The workshop focused on traditionalism in the Restoration Movement. I presented it years ago. It may date as far back as the 1980s or the 1990s. Since that time much has changed within the movement itself. Some of the change is for the better, some is not. Large segments of the movement remain tied to traditions.
Younger men and women assume traditions are bad and should be rejected. On one hand, tradition is helpful and provides beauty, meaning, and form to worship and work. Tradition can reflect encapsulated truth and needs emphasis. On the other hand, tradition becomes problematic when it obscures the truth, hinders fulfillment of the church's purpose, or contradicts biblical truth.
First, I need to make some preliminary observations about the Restoration Movement. This historic movement seeks to reach the whole world for Christ. When it began in the early 19th Century it believed division and denominationalism hindered fulfillment of the Great Commission. Thus it sought the unity of believers based on a common recognition of biblical authority. Early leaders point to Christ's prayer recorded in John 17 where he prayed that his followers would be one so that the world might believe....
To accomplish this vision, those leaders called for believers to:
- Throw off unscriptural and traditional creeds dividing Christians.
- Throw off unscriptural and traditional governmental structures designed to defend the creeds.
- Throw off an unscriptural and traditional clergy system.
In short, their plea required submitting everything to Scripture and permitting Scripture to become the source of all doctrine and practice.
Since I presented this years ago, the churches of the Restoration Movement made tremendous strides to attain the vision. There are, however, enclaves of resistance which have become as traditional, institutional, and denominational as the denominational world. Surprisingly, though, the years since the mid-1980s have seen the beginning of thousands of congregations which would agree with all three statements above. But...they have not come to the same doctrinal convictions of the Restoration Movement.
Many of these resisting congregations have become entrenched in attitudes that keep them from successfully fulfilling the Great Commission. For example:
- They are more related to the church as an institution than they are to God.
- The churches become more concerned with their continued existence than with its mission.
- They can't separate means from ends...means become ends and ends become means. They retain some practices even though they no longer achieve their reason for existence.
- There is more concern with correctness of belief than quality of life.
- They have lost the spirit of Christianity retaining only the form.
Such congregations retreat into a de facto denominationalism that ruins their message. They are functionally denominational. You can see this in:
- Exclusive cooperation.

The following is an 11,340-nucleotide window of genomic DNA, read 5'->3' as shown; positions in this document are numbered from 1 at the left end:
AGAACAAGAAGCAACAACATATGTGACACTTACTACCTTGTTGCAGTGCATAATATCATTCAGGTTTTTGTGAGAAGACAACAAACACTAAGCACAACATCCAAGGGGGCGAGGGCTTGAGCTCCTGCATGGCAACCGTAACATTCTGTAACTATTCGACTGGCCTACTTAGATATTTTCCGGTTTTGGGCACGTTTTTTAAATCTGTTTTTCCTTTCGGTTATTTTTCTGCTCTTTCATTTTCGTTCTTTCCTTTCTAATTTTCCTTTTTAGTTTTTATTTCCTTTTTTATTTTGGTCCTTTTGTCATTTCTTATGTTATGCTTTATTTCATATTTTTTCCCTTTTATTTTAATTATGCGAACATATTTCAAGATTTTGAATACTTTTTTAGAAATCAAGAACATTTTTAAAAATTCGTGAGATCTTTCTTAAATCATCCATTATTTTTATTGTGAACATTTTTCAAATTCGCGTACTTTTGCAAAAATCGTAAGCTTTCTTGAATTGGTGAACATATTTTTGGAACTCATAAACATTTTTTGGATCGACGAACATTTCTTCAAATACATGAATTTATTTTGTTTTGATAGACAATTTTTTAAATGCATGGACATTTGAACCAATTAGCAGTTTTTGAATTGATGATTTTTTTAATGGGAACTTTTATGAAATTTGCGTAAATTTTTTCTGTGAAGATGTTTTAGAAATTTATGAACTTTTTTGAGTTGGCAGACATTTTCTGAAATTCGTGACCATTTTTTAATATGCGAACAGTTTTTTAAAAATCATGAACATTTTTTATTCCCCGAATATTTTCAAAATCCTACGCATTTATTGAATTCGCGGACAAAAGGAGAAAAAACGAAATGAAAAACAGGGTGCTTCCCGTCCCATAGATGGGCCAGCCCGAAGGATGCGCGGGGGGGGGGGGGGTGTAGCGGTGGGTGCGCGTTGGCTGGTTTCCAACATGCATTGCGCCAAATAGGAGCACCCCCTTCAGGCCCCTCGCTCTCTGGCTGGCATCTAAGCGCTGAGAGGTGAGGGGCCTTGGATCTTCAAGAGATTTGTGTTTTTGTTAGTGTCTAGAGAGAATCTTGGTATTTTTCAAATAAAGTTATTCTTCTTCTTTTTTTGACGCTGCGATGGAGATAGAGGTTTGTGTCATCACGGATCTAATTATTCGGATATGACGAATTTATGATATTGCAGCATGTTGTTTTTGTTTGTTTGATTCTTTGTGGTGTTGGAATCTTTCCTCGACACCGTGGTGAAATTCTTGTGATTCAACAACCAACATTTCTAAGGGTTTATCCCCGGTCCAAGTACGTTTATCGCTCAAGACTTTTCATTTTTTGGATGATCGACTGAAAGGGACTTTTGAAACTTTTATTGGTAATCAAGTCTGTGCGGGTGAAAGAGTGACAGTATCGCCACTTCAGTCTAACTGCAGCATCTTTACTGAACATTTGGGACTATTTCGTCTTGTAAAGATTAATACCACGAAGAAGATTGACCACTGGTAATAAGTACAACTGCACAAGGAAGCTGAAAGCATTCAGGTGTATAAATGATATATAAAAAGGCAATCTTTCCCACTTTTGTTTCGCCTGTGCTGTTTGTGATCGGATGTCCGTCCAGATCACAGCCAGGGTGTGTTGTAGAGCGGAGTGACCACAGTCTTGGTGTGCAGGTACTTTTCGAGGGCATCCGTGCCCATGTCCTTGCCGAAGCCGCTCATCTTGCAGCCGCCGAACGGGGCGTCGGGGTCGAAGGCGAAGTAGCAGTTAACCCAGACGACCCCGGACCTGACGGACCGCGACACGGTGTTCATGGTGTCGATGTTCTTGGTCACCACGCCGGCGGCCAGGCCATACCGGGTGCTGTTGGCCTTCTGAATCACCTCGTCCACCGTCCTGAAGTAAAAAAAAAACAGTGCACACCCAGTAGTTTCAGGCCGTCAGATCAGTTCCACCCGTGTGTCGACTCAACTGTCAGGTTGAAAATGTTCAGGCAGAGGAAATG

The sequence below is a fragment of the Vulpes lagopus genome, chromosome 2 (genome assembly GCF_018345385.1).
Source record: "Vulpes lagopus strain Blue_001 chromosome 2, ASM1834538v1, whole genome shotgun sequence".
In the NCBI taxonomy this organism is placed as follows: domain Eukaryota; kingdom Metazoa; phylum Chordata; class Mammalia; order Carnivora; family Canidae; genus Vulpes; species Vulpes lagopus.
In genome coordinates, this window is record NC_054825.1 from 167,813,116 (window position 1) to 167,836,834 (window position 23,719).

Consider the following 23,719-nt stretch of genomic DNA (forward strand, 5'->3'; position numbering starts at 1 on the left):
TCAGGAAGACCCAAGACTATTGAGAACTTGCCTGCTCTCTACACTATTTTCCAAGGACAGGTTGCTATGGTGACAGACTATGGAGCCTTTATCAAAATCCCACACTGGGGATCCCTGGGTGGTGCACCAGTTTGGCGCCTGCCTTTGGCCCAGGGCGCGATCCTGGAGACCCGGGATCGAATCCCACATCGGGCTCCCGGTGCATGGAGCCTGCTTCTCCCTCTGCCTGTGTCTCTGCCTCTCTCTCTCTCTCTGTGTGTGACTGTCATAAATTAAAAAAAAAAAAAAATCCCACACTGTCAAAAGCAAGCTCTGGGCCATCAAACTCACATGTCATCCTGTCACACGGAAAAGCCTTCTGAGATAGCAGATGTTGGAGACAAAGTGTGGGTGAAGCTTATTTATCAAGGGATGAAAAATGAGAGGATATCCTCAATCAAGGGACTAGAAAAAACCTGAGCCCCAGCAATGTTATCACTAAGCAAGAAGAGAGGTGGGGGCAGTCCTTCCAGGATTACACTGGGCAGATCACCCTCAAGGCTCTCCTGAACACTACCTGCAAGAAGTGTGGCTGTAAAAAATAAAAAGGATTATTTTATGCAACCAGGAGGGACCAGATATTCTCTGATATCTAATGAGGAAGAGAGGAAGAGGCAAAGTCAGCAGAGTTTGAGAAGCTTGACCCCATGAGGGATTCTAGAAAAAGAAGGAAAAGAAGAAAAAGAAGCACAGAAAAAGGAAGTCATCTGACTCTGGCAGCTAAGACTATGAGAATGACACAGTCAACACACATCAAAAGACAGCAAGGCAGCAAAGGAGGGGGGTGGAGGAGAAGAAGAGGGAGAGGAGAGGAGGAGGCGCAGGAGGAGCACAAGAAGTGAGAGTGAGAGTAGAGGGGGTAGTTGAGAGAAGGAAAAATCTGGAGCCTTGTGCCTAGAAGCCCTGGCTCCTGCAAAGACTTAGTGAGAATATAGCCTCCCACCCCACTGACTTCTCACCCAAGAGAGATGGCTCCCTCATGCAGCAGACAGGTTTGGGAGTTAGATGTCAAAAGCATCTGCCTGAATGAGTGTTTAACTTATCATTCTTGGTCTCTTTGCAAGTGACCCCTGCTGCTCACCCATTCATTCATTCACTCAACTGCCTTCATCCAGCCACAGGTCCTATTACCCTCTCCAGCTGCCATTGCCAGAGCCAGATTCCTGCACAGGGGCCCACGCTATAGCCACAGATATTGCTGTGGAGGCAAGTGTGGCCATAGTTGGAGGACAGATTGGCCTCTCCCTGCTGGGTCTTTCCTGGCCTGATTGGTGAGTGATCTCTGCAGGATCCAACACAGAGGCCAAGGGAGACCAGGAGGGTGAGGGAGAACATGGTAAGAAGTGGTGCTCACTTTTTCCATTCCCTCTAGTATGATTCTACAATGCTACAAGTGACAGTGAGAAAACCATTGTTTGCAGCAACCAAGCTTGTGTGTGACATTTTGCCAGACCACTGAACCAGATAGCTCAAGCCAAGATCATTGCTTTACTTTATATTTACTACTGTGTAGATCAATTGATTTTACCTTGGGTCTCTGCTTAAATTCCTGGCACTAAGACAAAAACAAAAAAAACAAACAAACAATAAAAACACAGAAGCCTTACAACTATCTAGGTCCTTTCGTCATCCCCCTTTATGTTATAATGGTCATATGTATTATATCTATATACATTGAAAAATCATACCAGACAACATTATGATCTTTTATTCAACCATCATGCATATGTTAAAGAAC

- Suspicion of churches that are growing when they are not.
- Stress on what is wrong with "outsiders" than what is right.
- Expecting everyone else to "join their group."
- Boycotting meetings of others with whom they have disagreements.
- Blindness to one's own weaknesses and deafness to outside criticism.
- Ignorance of others and listening to the criticism of others without personal investigation.
- The idea that righteousness is determined by belief.
- The insistence on official or sanctioned literature.
- The belief that unity can only be realized when there is complete doctrinal agreement.
- Greater desire for conformity than for unity.
- The establishment of de facto creeds.
I'm fearful that all churches within the Restoration Movement allow some tradition to become encrusted until it hinders outreach and fulfillment of unity through a restoration of biblical authority. I see it in the realm of church leadership.where congregations express one of several traditional models. I see it in an over-emphasis on certain theological issues.
Is there a way to escape this treadmill? Here is a suggested methodology for evaluating belief and practice in today's congregations.
First, submit every teaching and practice of the church to Scripture. After all, Scripture is the inerrant standard against which measurement can occur. I'm assuming that in doing so, such a study of Scripture will use sound hermeneutics -- interpretative methodology. Once recognized, these truths must be preached fearlessly. This preaching must not only deal with Scripture's explicit teaching but its practical appliation as well. Growing churches preach doctrine!
Second, submit every belief and practice against the church's purpose. In doing so there are two principles to keep in mind. There is the principle of expediency. Is it helpful? does it help accomplish the church's mission? (See Proposition 13 in Thomas Campbell's "Declaration and Address.") There is the principle of inference and deduction. Realize that only that which is clear and explicit should be made a test of fellowship. Care must be exhibited in those doctrines or teachings which are inferred or deduced by human reason. (Seee Proposition 6 in Thomas Campbell's "Declaration and Address.")
When congregations and their leaderships understand these things they can evaluate tradition and suggested changes with wisdom. There are two standards to be considered when evaluating harmful tradition or bringing about change in a local assembly: biblical teaching --is it faithful to the Scripture -- and purpose!